Will Singapore Sink
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In 2019, Indonesia announced that they’re siam-ing out of Jakarta. The city is sinking and it’s making everyone panic. Can it also happen to Singapore?
To be fair, the recent flash floods - or should we say, ponding - have been quite bad. In his National Day Rally speech, PM Lee even talked about rising sea levels.
Which begs the question — with the Earth heating up, will Singapore become ‘Sink-apore’?
Let’s address the elephant in the room. Why is our neighbour sinking?
In Jakarta, their water comes from the ground. For every 5 residents, 3 are using groundwater for everything - from tap water to taking a shower.
The groundwater is being sucked dry and the land can’t hard-carry the weight of the buildings anymore.
Singapore doesn’t have groundwater to start with, our water falls from the sky. So all’s good in the hood right?
Sure, until you remember that Singapore is a low-lying island.
So here’s the real reason why Singapore is in a pickle. About a third of our island is less than 5m above sea level.
It is predicted that by 2500, sea levels will rise by 7 metres in Singapore. In the Marina Bay area, tourists are gonna need a canoe to see the Merlion.
With the sea encroaching on our little red dot, life as we know it will never be the same.
Heads up to the Easties, you might be in trouble. Coastal neighbourhoods like Pasir Ris and Katong are only 1 - 5 meters above sea level.
When water levels rise by 7 metres in 2500, these neighbourhoods are gonna be unlivable. No more “east side best side”, because people are gonna be homeless.
Meanwhile, neighbourhoods like Bukit Timah and Bishan will be safe because they’re in central Singapore. The land here is 25 - 55 metres above sea level. So maybe the Easties can relocate… but this leads to a bunch of other problems.
If all the Easties move to the central area, Singaporeans are gonna be packed like sardines.
In 2019, Singapore is already overcrowded. Our lil red dot is about 724 square kilometres. According to our population census, there are 5.6 million people in Singapore. That’s about 8 humans per square metre.
Fast forward to 2500. By our estimates, when water levels rise by 7 metres, only 1/7th of Singapore will be livable.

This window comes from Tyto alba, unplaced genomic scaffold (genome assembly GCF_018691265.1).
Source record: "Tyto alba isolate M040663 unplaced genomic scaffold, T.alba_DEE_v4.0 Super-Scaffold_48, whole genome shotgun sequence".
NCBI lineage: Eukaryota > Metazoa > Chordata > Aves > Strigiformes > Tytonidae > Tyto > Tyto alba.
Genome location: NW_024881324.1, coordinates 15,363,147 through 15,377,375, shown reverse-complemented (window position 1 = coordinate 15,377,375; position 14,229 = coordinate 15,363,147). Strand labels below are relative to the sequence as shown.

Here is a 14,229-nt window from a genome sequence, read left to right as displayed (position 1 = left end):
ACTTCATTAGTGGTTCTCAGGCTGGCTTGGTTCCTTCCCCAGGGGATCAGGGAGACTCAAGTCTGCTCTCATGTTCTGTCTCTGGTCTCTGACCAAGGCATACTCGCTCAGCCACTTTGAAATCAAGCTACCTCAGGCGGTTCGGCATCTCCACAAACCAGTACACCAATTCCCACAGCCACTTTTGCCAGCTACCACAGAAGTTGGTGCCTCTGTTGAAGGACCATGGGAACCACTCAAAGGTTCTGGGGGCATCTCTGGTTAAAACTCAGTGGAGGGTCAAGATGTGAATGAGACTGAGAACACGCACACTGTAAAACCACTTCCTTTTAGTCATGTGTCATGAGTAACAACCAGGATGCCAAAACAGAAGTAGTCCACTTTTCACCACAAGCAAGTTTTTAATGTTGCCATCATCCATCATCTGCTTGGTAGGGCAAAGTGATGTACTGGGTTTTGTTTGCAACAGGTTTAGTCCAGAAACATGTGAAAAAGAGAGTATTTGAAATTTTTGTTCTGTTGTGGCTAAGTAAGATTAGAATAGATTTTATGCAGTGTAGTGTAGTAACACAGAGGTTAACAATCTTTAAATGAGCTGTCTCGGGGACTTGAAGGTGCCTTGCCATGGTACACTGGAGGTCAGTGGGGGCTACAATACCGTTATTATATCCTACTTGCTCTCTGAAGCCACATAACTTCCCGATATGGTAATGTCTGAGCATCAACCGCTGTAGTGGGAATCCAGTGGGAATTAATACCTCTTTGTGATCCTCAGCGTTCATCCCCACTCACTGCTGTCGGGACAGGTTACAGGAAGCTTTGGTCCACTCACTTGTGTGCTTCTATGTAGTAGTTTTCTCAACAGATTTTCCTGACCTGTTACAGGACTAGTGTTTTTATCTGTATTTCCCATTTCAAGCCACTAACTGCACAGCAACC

Calculations show that all the livable neighbourhoods only add up to about 98 square kilometres.
Let’s assume that all baby-making is put on hold and Singapore’s population stays the same. If everyone relocates to central Singapore, there’ll be 57 people per square metre.
We can’t human Tetris our way out of this claustrophobic mess.
Rent prices will also skyrocket. While the demand for housing will be high, the supply is scarce. But overcrowding is only the start of our problems.
The advancing saltwater will also spoil our drinking water supply and Singaporeans are gonna feel the thirst.
We have a freshwater network of 16 reservoirs, each connected to longkangs and rivers. This is how we collect rainwater for everyday use. Marina Reservoir is the big daddy, with 3 rivers and 2 canals.
It’s our largest reservoir and only a concrete dam separates it from the sea. So if the sea level rises and overflows into the reservoir, we can kiss our freshwater supply bye-bye.
It’s gonna take more effort to purify our water, which means higher utility bills. Bottled water will probably fly off the shelves too. With price-inflation from the supply shortage, people might even start selling water on Carousell for $20 dollars.
In neighbouring countries, saltwater contamination means smaller rice yields. What does this mean for Singaporeans? Our chicken rice might cost 10 bucks, and maybe you can’t even “jia fan” anymore.
Over the years, our dear country has done much to keep Singaporeans safe and dry. Most of our coastal areas have hardwalls to protect the sand from erosion.
Remember the severe “ponding” at Orchard Road in 2018? Yeah, PUB took care of that.
Betchu didn’t know that we have a giant tank under the Botanic Gardens for those extra rainy days. This tank can hold up to 15 Olympic sized swimming pools of stormwater. The tank can be drained in 4 hours tops.
Plus, the spanking new 2km-long underground canal network is meant to protect our central area against future flash floods.
If it starts raining cats and dogs, the stormwater is channeled into the Singapore River which empties out into Marina Reservoir.
In the future, Singapore will be pouring S$100 billion into R&D for climate change. Our island’s East Coast is also getting an upgrade, with protective infrastructure like polders.
Empoldering is like the more woke cousin of land reclamation. Instead of pouring sand to create more land, you’re draining out seawater to get to the land underneath.
The lowered land is protected from rising sea levels by a raised seawall called a dike. The network of drains and pumps help to regulate the water levels inland.
Sounds like a lot of effort? This is all done in the name of fighting rising sea levels and climate change. Pulau Tekong already has a polder in the works, so why not do it on mainland Singapore!
It may seem like we got it together, but we shouldn’t take it for granted. Besides, you can make a difference! Keep your air-con at 25 degrees or even better, use energy-saving LED bulbs.
If every household in Singapore stops using fluorescent light bulbs for a year, the energy saved can power 1,000 4-room HDB flats. So a little bit really goes a long way.
If there’s anything we should really be kiasu about, let’s make it climate change.